Spring Has Brought Grower Challenges


This spring has been particularly challenging for growers with weeks of rainy cool weather followed by hot, dry weather. Dr. Alan York, NC State Extension Weed Science Professor Emeritus talks about some of the questions he’s been getting:

“I guess any year’s got it challenges, but this one thus far has been a challenging year with all the rain that we’ve had to delay planting, to delay being in the field when we’ve needed to be spraying for something.  We’ve had all this excess rain, we’ve lost stands in places, and having to replant, and that’s created a number of issues of replanting what crop behind what crop, and what the herbicides are going to do. 

“A major one this year has been cotton, and the use of Warrant pre-emergence on cotton.  Warrant is a very good herbicide, it does a good job on our Palmer Amaranth situation, but it’s an encapsulated formulation, so once it lays in the ground for a little while, those capsules break apart and release the active ingredient.  Cotton doesn’t like that active ingredient.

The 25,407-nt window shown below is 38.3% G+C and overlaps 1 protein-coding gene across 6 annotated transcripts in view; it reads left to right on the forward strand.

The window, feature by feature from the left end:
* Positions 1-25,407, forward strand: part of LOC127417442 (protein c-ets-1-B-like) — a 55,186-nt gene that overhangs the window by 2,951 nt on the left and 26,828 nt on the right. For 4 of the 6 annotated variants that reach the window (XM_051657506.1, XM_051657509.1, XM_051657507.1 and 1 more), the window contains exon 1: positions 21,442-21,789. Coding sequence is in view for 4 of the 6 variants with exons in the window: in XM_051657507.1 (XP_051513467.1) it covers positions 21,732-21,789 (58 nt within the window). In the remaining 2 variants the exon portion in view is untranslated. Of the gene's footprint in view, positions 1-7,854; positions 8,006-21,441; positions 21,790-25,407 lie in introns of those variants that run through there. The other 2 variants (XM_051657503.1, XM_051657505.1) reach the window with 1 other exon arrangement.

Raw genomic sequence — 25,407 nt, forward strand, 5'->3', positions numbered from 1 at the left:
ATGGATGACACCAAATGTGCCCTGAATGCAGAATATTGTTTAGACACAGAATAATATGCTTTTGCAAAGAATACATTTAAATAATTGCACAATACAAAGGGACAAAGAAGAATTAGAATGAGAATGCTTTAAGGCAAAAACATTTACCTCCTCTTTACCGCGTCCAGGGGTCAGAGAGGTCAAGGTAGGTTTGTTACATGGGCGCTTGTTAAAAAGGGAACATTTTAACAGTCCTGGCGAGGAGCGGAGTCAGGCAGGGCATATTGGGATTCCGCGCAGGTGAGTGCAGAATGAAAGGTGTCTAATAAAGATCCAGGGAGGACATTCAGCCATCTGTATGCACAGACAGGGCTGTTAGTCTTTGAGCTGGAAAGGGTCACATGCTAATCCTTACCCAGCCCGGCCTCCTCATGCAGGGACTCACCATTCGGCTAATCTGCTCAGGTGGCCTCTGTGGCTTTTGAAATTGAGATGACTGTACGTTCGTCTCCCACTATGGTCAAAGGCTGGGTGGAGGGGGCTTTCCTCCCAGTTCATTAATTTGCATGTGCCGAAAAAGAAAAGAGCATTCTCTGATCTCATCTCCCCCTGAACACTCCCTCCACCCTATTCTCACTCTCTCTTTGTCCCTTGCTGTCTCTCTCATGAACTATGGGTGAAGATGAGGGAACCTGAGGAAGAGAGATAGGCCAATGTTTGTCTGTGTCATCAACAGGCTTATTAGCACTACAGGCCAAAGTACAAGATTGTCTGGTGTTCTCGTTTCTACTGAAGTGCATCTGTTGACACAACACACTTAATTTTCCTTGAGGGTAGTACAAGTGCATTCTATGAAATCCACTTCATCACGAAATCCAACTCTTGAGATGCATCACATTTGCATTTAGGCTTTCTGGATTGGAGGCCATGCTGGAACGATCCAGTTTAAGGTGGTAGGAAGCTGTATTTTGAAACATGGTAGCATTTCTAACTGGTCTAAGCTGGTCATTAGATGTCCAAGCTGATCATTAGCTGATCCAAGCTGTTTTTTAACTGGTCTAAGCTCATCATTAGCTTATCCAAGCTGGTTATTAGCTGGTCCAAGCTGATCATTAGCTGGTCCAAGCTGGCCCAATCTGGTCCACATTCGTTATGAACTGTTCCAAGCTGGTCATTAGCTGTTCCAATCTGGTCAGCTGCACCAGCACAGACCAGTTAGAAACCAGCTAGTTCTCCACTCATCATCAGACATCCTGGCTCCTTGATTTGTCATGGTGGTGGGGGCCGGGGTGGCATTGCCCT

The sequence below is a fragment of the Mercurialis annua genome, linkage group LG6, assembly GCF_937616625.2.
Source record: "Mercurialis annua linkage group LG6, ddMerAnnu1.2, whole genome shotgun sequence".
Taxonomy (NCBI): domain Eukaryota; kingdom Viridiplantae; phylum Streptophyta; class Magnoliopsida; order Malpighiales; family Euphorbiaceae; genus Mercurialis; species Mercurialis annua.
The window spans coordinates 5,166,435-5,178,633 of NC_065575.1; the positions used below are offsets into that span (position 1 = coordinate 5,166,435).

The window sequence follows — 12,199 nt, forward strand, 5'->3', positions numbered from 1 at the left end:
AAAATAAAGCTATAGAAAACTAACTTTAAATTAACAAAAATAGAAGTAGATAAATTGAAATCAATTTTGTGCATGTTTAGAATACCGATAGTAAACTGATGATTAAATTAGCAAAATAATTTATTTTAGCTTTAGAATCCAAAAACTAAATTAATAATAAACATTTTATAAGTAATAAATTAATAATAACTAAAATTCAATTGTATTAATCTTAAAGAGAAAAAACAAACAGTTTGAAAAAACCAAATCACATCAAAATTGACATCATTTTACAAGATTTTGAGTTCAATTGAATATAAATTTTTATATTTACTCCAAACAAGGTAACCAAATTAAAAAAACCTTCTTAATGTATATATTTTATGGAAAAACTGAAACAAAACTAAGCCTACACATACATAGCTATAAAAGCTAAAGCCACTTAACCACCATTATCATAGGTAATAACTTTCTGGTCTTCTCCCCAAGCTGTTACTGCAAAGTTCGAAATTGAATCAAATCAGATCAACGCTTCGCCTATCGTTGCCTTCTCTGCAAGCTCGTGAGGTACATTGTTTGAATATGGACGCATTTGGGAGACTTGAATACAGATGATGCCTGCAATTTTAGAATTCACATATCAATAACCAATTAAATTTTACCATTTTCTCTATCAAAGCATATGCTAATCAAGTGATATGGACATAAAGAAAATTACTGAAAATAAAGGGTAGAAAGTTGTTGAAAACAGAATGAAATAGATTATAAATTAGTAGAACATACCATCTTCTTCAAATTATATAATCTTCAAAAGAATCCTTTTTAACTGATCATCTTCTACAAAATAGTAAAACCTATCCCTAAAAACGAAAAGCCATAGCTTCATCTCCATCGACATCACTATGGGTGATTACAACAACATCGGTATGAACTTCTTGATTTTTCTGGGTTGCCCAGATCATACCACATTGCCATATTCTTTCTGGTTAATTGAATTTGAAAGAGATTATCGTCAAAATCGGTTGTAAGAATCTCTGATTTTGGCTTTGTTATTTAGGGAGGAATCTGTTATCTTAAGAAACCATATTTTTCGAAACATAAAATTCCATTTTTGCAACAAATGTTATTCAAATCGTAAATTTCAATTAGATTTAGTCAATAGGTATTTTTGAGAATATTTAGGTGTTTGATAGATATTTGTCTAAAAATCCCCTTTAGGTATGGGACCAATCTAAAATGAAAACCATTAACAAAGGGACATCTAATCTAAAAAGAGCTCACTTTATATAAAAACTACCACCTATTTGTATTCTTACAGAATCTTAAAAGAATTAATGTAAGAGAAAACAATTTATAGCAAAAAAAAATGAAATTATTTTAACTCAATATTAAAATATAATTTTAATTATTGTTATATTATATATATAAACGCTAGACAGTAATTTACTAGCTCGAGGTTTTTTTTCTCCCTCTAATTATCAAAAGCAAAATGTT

“If we have to replant cotton, we get into issues of how long the wait is between plantings and they type of tillage needed.  That’s been a headache, and now we’re still facing the same issues, again, lots of rain the last week or two, and I’ve talked to people that are replanting their replanted cotton. 

“And, to tell the truth, Monsanto has been no help on this situation in terms of trying to give the growers some of their technology feedback if they want to switch to soybeans given the date.  And so lots of questions around that.

“Also, it seems that every year we get lots and lots of questions, questions on mare’s tail and producers that didn’t do a good job of killing it, and we’re going to have to learn that we do burndown in March, not in May.  If we have mare’s tail out there knee high or bigger, we’re going to have difficulties with it. 

“Another very common question that’s been popping up the last week or so, is that thrips have been thriving very well on cotton.  We’re getting into situations where producers want to make one pass with weed control and thrips control, say Orthene, if we start mixing combinations of say Orthene and Warrant, or Orthene plus Dual, and we’ve got Liberty or RoundUp in with it, quite often that becomes a hot mixture, and we can get a lot of damage with that.  Whether or not that damage is permanent or not remains to be seen, but it will hurt your feelings when you see it.”

We’ll hear more from Dr. Alan York tomorrow on Inside Agriculture.

A native of the Texas Panhandle, Rhonda was born and raised on a cotton farm where she saw cotton farming evolve from ditch irrigation to center pivot irrigation and harvest trailers to modules. After graduating from Texas Tech University, she got her start in radio with KGNC News Talk 710 in Amarillo, Texas.